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The women complain of the men, ard wanted nothing but a Grecian dress to be a the meo complain of the women. Wbich is perfect Mars; and sometimes the talkative right? or which is wrong? and who shall de Pustolow appeared amiable, who, not withi. cide the contest? Were the decision left to standing his judicial dignity, contended with us, without consideration, we should give it | Vestris in grace, and performed every day at in favour of the most amiable-consequently least ten French hornpipes. , But it did not women. But with this sentence the men would continue long. In the first she soon perceived not be contented; they would accuse us of), merely a tiresome and conceited fool; the young partiality, and say that we are bribed by the god of war, on a nearer acquaintance, was kind looks of Lydia, or Arethusa's charming metamorphosed into a stately dragoon; and smile; they would make an appeal from our the amusing judge was shortly converted into judgment, and our defence would be of no a wearisome cbatterer. Her choice, at last, avail. Perhaps the following tale may eluci- fell on young Boris, who was really amiable; date tbis argument:

in this choice the heart and understanding Julia was the ornament of the metropolis ; | were unanimous. Boris was brought up under she appeared, and the men saw and listened to the eye of his tender and sensible parent, in a her alone, conversed alone with her. And the foreign country. His head was furnished with women-the women whispered to each other, useful and ornamental knowledge, and his viewed her with malicious smiles, and endea-heart cherished virtuous precepts. He was in voured in vain to find out a fault in her to person pleasing, though not handsome; his appease, in some degree, their offended self countenance had the noblest cast, and a soul love. Is it necessary, after the above, to say || shone from his eyes. He blushed like an inthat every youth adored Julia, and considered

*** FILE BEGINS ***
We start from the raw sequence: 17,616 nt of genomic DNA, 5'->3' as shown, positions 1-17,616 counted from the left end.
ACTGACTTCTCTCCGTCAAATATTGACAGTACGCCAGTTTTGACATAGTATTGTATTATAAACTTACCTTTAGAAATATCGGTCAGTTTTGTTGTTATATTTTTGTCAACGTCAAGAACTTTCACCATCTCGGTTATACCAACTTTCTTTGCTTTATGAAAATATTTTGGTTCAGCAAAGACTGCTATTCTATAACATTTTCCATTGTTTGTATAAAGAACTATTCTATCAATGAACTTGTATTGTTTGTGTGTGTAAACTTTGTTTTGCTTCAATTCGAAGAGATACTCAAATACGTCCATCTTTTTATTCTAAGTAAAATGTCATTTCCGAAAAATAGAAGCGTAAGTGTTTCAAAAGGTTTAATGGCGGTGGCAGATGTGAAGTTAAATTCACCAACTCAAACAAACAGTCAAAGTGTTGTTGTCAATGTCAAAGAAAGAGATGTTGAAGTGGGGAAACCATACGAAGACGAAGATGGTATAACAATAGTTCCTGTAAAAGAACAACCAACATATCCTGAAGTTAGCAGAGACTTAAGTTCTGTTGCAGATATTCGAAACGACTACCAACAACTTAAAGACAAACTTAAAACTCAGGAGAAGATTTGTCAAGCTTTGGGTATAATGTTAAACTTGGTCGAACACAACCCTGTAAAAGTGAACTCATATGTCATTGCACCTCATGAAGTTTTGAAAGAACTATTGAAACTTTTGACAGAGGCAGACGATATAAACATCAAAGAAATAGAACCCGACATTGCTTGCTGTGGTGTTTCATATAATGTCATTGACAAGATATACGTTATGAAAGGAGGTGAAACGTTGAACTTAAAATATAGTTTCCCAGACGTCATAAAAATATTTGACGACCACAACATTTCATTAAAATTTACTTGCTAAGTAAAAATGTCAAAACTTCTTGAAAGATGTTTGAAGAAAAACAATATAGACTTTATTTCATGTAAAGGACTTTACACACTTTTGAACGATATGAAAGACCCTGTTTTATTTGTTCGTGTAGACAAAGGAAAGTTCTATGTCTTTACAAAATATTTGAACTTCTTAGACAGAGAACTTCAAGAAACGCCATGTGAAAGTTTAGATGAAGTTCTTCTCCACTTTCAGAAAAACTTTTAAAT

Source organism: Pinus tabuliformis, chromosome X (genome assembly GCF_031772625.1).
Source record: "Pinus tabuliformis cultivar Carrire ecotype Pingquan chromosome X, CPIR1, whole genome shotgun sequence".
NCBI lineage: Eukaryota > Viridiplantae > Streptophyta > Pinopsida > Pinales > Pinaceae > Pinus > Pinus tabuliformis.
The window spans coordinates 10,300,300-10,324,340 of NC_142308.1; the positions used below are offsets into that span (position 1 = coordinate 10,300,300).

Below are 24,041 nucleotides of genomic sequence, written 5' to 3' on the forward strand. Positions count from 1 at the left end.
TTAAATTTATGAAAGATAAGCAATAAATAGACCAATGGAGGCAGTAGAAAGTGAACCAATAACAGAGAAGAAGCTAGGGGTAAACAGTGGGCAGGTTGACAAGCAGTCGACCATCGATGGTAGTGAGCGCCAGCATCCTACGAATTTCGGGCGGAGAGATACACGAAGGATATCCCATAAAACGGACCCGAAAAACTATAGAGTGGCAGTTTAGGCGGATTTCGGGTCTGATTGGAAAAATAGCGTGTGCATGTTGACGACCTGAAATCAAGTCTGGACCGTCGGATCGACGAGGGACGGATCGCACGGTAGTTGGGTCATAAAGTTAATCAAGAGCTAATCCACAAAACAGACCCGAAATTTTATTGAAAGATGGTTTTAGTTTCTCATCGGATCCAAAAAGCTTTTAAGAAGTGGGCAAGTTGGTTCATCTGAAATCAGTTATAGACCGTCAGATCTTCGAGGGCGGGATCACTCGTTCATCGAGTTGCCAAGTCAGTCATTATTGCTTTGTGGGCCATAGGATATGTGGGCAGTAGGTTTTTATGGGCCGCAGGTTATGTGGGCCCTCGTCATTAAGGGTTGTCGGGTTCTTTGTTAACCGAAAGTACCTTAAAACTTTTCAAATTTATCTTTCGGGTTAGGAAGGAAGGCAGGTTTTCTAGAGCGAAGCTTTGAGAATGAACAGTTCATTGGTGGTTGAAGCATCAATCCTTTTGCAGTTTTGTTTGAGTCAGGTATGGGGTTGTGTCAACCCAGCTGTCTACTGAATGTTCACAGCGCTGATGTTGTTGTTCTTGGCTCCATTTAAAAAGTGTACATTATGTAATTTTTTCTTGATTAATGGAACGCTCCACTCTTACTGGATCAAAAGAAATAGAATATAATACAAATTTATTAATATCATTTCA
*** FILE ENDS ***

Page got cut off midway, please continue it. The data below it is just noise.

pocent girl at every immodest word; spoke it an honour to be reckoned among her little, but always sensibly and agrecably, strove slaves! One sighed, another wept, a third not to shine by his wit and kuowledge, and hung his head, and of every one who appeared | listened patiently to every hody. The real sorrowful it was said, “he is in love with worth of such a character is seldom known ; Julia."

tinsel is often regarded equally with pure gold, And Julia loved no one thing except herself. and modesty, the companion of real worth, is. With haughty self sufficiency she looked thrown into the shade, while impudence is around her, and thought--where is my eqnal? || caressed and applauded. who is worthy of me? Yet she very wisely Boris loved Julia ; how was it possible to suffered not any of these thoughts to be conjec- avoid loving one so amiable and handsome? tired; and when she was remarked for beauty but her numberless adorers kept him at a dis. and good sense, she was equally admired for tance; he regarded her from a far without ber modesty and talent of dissimulation, sighing; in a word, without acting the lover.

By degrees she approached the end of her Nevertheless Julia knew he loved her; whofourth winter, and she began to perceive that ever is so inclined may wonder at the quick, vanity was only a vapour, which, though it sightedness of women! but not more visible plenges the soul in a pleasing delirium, has than the sun at noon day is to a woman the nothing stable or gratifying.